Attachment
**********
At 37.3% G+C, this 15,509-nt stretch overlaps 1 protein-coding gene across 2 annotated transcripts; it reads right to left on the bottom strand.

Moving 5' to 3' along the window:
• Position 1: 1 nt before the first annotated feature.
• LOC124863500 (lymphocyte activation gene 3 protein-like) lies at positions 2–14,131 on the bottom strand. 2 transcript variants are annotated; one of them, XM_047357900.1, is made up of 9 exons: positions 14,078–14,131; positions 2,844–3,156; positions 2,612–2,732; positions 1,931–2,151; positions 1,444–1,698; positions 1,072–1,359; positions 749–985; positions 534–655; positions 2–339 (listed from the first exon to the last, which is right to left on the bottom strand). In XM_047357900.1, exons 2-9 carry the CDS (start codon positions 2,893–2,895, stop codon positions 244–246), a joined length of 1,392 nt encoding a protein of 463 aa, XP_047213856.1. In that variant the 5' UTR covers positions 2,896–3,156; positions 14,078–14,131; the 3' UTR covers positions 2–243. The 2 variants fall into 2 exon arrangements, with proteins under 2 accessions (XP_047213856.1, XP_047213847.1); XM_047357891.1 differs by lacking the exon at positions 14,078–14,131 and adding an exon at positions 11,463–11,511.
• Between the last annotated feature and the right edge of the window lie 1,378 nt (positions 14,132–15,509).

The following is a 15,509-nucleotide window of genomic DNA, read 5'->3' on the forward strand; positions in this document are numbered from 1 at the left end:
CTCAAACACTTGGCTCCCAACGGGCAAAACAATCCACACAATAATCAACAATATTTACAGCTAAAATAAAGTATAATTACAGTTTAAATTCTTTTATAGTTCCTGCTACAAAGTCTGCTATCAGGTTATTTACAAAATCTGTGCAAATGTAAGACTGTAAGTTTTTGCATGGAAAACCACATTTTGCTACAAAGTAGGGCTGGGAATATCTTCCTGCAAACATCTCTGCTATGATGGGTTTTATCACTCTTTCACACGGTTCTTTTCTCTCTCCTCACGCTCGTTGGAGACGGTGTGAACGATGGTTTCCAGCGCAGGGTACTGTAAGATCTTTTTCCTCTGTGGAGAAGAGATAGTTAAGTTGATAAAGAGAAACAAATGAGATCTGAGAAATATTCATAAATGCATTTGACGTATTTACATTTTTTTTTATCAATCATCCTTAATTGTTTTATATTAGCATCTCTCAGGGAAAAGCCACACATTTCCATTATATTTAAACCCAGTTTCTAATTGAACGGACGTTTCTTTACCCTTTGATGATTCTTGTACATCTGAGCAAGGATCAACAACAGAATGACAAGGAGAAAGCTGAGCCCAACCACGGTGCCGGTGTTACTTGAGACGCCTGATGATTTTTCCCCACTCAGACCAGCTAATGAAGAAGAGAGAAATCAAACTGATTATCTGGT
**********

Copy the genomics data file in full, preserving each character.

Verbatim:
At 37.3% G+C, this 15,509-nt stretch overlaps 1 protein-coding gene across 2 annotated transcripts; it reads right to left on the bottom strand.

Moving 5' to 3' along the window:
• Position 1: 1 nt before the first annotated feature.
• LOC124863500 (lymphocyte activation gene 3 protein-like) lies at positions 2–14,131 on the bottom strand. 2 transcript variants are annotated; one of them, XM_047357900.1, is made up of 9 exons: positions 14,078–14,131; positions 2,844–3,156; positions 2,612–2,732; positions 1,931–2,151; positions 1,444–1,698; positions 1,072–1,359; positions 749–985; positions 534–655; positions 2–339 (listed from the first exon to the last, which is right to left on the bottom strand). In XM_047357900.1, exons 2-9 carry the CDS (start codon positions 2,893–2,895, stop codon positions 244–246), a joined length of 1,392 nt encoding a protein of 463 aa, XP_047213856.1. In that variant the 5' UTR covers positions 2,896–3,156; positions 14,078–14,131; the 3' UTR covers positions 2–243. The 2 variants fall into 2 exon arrangements, with proteins under 2 accessions (XP_047213856.1, XP_047213847.1); XM_047357891.1 differs by lacking the exon at positions 14,078–14,131 and adding an exon at positions 11,463–11,511.
• Between the last annotated feature and the right edge of the window lie 1,378 nt (positions 14,132–15,509).

The following is a 15,509-nucleotide window of genomic DNA, read 5'->3' on the forward strand; positions in this document are numbered from 1 at the left end:
CTCAAACACTTGGCTCCCAACGGGCAAAACAATCCACACAATAATCAACAATATTTACAGCTAAAATAAAGTATAATTACAGTTTAAATTCTTTTATAGTTCCTGCTACAAAGTCTGCTATCAGGTTATTTACAAAATCTGTGCAAATGTAAGACTGTAAGTTTTTGCATGGAAAACCACATTTTGCTACAAAGTAGGGCTGGGAATATCTTCCTGCAAACATCTCTGCTATGATGGGTTTTATCACTCTTTCACACGGTTCTTTTCTCTCTCCTCACGCTCGTTGGAGACGGTGTGAACGATGGTTTCCAGCGCAGGGTACTGTAAGATCTTTTTCCTCTGTGGAGAAGAGATAGTTAAGTTGATAAAGAGAAACAAATGAGATCTGAGAAATATTCATAAATGCATTTGACGTATTTACATTTTTTTTTATCAATCATCCTTAATTGTTTTATATTAGCATCTCTCAGGGAAAAGCCACACATTTCCATTATATTTAAACCCAGTTTCTAATTGAACGGACGTTTCTTTACCCTTTGATGATTCTTGTACATCTGAGCAAGGATCAACAACAGAATGACAAGGAGAAAGCTGAGCCCAACCACGGTGCCGGTGTTACTTGAGACGCCTGATGATTTTTCCCCACTCAGACCAGCTAATGAAGAAGAGAGAAATCAAACTGATTATCTGGT